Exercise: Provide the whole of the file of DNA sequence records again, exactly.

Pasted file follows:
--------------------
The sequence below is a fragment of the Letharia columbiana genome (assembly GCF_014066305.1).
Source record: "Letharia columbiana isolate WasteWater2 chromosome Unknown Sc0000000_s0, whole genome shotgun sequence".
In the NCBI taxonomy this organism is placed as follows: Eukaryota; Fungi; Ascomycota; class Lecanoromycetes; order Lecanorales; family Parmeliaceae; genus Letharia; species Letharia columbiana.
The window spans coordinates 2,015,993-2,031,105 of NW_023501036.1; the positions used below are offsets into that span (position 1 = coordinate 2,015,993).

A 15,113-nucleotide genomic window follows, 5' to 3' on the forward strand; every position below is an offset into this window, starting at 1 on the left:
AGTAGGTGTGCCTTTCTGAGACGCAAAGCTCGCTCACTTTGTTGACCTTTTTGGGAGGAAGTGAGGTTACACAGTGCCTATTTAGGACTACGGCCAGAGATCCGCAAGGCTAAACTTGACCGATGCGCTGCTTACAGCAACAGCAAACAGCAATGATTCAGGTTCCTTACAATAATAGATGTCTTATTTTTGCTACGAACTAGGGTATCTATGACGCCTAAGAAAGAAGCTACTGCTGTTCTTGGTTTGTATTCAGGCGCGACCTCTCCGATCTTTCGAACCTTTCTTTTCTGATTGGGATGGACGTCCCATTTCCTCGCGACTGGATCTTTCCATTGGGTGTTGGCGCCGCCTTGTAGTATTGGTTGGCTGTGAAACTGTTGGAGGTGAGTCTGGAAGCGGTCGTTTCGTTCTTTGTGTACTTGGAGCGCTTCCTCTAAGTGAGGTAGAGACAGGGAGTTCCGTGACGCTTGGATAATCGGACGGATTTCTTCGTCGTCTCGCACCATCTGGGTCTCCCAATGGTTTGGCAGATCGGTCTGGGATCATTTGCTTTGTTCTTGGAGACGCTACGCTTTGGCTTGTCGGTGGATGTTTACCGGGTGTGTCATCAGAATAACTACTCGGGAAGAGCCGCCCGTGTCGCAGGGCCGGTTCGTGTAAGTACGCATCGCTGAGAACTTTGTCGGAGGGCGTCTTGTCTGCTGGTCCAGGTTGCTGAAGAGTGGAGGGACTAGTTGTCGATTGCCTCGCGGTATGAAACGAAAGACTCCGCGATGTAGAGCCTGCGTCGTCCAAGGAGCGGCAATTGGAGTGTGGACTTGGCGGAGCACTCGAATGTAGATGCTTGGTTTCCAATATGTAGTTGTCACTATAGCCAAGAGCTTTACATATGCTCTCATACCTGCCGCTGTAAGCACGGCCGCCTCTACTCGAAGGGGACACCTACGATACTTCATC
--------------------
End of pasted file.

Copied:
The sequence below is a fragment of the Letharia columbiana genome (assembly GCF_014066305.1).
Source record: "Letharia columbiana isolate WasteWater2 chromosome Unknown Sc0000000_s0, whole genome shotgun sequence".
In the NCBI taxonomy this organism is placed as follows: Eukaryota; Fungi; Ascomycota; class Lecanoromycetes; order Lecanorales; family Parmeliaceae; genus Letharia; species Letharia columbiana.
The window spans coordinates 2,015,993-2,031,105 of NW_023501036.1; the positions used below are offsets into that span (position 1 = coordinate 2,015,993).

A 15,113-nucleotide genomic window follows, 5' to 3' on the forward strand; every position below is an offset into this window, starting at 1 on the left:
AGTAGGTGTGCCTTTCTGAGACGCAAAGCTCGCTCACTTTGTTGACCTTTTTGGGAGGAAGTGAGGTTACACAGTGCCTATTTAGGACTACGGCCAGAGATCCGCAAGGCTAAACTTGACCGATGCGCTGCTTACAGCAACAGCAAACAGCAATGATTCAGGTTCCTTACAATAATAGATGTCTTATTTTTGCTACGAACTAGGGTATCTATGACGCCTAAGAAAGAAGCTACTGCTGTTCTTGGTTTGTATTCAGGCGCGACCTCTCCGATCTTTCGAACCTTTCTTTTCTGATTGGGATGGACGTCCCATTTCCTCGCGACTGGATCTTTCCATTGGGTGTTGGCGCCGCCTTGTAGTATTGGTTGGCTGTGAAACTGTTGGAGGTGAGTCTGGAAGCGGTCGTTTCGTTCTTTGTGTACTTGGAGCGCTTCCTCTAAGTGAGGTAGAGACAGGGAGTTCCGTGACGCTTGGATAATCGGACGGATTTCTTCGTCGTCTCGCACCATCTGGGTCTCCCAATGGTTTGGCAGATCGGTCTGGGATCATTTGCTTTGTTCTTGGAGACGCTACGCTTTGGCTTGTCGGTGGATGTTTACCGGGTGTGTCATCAGAATAACTACTCGGGAAGAGCCGCCCGTGTCGCAGGGCCGGTTCGTGTAAGTACGCATCGCTGAGAACTTTGTCGGAGGGCGTCTTGTCTGCTGGTCCAGGTTGCTGAAGAGTGGAGGGACTAGTTGTCGATTGCCTCGCGGTATGAAACGAAAGACTCCGCGATGTAGAGCCTGCGTCGTCCAAGGAGCGGCAATTGGAGTGTGGACTTGGCGGAGCACTCGAATGTAGATGCTTGGTTTCCAATATGTAGTTGTCACTATAGCCAAGAGCTTTACATATGCTCTCATACCTGCCGCTGTAAGCACGGCCGCCTCTACTCGAAGGGGACACCTACGATACTTCATC